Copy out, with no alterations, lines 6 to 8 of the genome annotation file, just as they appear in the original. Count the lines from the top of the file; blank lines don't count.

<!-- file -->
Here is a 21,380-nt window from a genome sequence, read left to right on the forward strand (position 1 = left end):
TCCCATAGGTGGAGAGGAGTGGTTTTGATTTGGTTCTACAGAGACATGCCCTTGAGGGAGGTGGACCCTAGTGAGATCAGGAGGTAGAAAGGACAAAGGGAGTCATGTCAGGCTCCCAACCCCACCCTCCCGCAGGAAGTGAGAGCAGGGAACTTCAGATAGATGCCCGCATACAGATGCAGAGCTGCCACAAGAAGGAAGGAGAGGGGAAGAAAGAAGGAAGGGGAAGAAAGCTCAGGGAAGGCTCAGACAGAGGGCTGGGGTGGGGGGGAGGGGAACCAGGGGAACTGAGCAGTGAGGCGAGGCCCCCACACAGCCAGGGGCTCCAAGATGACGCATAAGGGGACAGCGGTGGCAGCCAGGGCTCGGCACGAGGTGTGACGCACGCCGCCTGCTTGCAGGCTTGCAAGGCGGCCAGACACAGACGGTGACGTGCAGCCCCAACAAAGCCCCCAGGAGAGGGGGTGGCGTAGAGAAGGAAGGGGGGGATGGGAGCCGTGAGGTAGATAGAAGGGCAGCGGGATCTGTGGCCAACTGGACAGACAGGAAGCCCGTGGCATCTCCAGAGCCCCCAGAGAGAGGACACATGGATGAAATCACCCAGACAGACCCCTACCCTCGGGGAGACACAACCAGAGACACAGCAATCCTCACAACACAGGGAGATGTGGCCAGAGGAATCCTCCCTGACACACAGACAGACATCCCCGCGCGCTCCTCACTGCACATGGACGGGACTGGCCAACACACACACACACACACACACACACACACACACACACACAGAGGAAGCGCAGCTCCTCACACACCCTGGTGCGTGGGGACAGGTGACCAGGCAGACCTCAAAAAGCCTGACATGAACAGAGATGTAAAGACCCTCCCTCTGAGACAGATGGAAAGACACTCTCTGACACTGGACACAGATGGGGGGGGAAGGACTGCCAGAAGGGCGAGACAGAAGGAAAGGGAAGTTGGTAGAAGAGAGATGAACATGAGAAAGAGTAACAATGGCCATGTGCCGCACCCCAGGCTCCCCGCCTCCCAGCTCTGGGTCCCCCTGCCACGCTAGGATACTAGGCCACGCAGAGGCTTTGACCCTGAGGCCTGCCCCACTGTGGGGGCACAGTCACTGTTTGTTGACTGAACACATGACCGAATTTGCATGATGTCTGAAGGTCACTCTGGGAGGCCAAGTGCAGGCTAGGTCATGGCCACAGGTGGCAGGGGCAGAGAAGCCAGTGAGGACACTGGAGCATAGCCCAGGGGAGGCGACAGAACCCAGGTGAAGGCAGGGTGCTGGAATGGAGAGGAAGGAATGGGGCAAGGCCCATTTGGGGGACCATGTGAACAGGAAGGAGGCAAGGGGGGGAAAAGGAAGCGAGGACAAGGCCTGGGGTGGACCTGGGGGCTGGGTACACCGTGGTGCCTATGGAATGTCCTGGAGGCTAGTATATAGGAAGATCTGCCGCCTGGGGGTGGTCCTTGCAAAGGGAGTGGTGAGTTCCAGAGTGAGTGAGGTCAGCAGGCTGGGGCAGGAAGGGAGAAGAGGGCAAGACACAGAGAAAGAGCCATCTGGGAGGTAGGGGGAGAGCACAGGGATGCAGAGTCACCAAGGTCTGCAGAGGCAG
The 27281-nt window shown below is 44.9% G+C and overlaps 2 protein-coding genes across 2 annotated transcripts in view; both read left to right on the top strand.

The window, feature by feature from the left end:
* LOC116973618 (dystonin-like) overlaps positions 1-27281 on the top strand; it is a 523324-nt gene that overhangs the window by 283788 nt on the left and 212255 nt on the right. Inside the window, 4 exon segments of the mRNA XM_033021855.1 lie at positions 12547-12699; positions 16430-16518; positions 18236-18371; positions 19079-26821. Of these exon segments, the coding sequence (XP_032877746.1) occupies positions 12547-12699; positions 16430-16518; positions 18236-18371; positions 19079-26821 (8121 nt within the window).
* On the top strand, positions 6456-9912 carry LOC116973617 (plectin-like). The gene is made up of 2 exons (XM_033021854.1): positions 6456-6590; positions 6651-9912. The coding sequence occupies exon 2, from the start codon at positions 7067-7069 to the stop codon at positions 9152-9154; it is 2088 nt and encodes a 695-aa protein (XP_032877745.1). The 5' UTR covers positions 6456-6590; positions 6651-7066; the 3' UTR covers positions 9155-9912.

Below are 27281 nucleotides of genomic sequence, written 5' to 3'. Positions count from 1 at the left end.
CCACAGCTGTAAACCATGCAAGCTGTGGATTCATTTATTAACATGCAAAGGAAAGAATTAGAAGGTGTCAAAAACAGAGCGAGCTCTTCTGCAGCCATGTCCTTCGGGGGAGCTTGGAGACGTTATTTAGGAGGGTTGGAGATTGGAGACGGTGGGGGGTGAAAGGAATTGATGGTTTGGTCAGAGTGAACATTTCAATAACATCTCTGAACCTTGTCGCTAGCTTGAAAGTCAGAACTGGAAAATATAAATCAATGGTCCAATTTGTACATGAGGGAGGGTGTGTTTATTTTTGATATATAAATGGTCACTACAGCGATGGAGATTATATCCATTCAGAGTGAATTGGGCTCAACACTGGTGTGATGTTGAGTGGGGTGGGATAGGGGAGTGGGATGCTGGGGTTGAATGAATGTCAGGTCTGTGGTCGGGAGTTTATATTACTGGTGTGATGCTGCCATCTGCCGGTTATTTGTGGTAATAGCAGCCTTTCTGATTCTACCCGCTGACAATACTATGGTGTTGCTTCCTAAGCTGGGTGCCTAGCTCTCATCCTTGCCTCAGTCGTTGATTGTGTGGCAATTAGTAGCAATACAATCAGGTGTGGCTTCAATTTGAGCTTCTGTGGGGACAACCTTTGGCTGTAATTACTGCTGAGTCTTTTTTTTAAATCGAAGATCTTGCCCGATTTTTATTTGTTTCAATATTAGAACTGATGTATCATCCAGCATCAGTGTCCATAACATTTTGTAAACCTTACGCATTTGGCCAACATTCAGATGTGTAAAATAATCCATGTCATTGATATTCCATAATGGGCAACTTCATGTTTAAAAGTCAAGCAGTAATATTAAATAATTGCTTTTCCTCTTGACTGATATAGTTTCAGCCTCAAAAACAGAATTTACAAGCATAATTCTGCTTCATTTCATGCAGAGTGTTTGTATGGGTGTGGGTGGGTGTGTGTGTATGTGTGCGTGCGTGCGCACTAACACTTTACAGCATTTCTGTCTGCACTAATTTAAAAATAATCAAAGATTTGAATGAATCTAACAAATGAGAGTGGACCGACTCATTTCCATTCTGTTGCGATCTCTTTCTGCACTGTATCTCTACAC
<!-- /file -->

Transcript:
* On the top strand, positions 6456-9912 carry LOC116973617 (plectin-like). The gene is made up of 2 exons (XM_033021854.1): positions 6456-6590; positions 6651-9912. The coding sequence occupies exon 2, from the start codon at positions 7067-7069 to the stop codon at positions 9152-9154; it is 2088 nt and encodes a 695-aa protein (XP_032877745.1). The 5' UTR covers positions 6456-6590; positions 6651-7066; the 3' UTR covers positions 9155-9912.

Below are 27281 nucleotides of genomic sequence, written 5' to 3'. Positions count from 1 at the left end.
CCACAGCTGTAAACCATGCAAGCTGTGGATTCATTTATTAACATGCAAAGGAAAGAATTAGAAGGTGTCAAAAACAGAGCGAGCTCTTCTGCAGCCATGTCCTTCGGGGGAGCTTGGAGACGTTATTTAGGAGGGTTGGAGATTGGAGACGGTGGGGGGTGAAAGGAATTGATGGTTTGGTCAGAGTGAACATTTCAATAACATCTCTGAACCTTGTCGCTAGCTTGAAAGTCAGAACTGGAAAATATAAATCAATGGTCCAATTTGTACATGAGGGAGGGTGTGTTTATTTTTGATATATAAATGGTCACTACAGCGATGGAGATTATATCCATTCAGAGTGAATTGGGCTCAACACTGGTGTGATGTTGAGTGGGGTGGGATAGGGGAGTGGGATGCTGGGGTTGAATGAATGTCAGGTCTGTGGTCGGGAGTTTATATTACTGGTGTGATGCTGCCATCTGCCGGTTATTTGTGGTAATAGCAGCCTTTCTGATTCTACCCGCTGACAATACTATGGTGTTGCTTCCTAAGCTGGGTGCCTAGCTCTCATCCTTGCCTCAGTCGTTGATTGTGTGGCAATTAGTAGCAATACAATCAGGTGTGGCTTCAATTTGAGCTTCTGTGGGGACAACCTTTGGCTGTAATTACTGCTGAGTCTTTTTTTTAAATCGAAGATCTTGCCCGATTTTTATTTGTTTCAATATTAGAACTGATGTATCATCCAGCATCAGTGTCCATAACATTTTGTAAACCTTACGCATTTGGCCAACATTCAGATGTGTAAAATAATCCATGTCATTGATATTCCATAATGGGCAACTTCATGTTTAAAAGTCAAGCAGTAATATTAAATAATTGCTTTTCCTCTTGACTGATATAGTTTCAGCCTCAAAAACAGAATTTACAAGCATAATTCTGCTTCATTTCATGCAGAGTGTTTGTATGGGTGTGGGTGGGTGTGTGTGTATGTGTGCGTGCGTGCGCACTAACACTTTACAGCATTTCTGTCTGCACTAATTTAAAAATAATCAAAGATTTGAATGAATCTAACAAATGAGAGTGGACCGACTCATTTCCATTCTGTTGCGATCTCTTTCTGCACTGTATCTCTACAC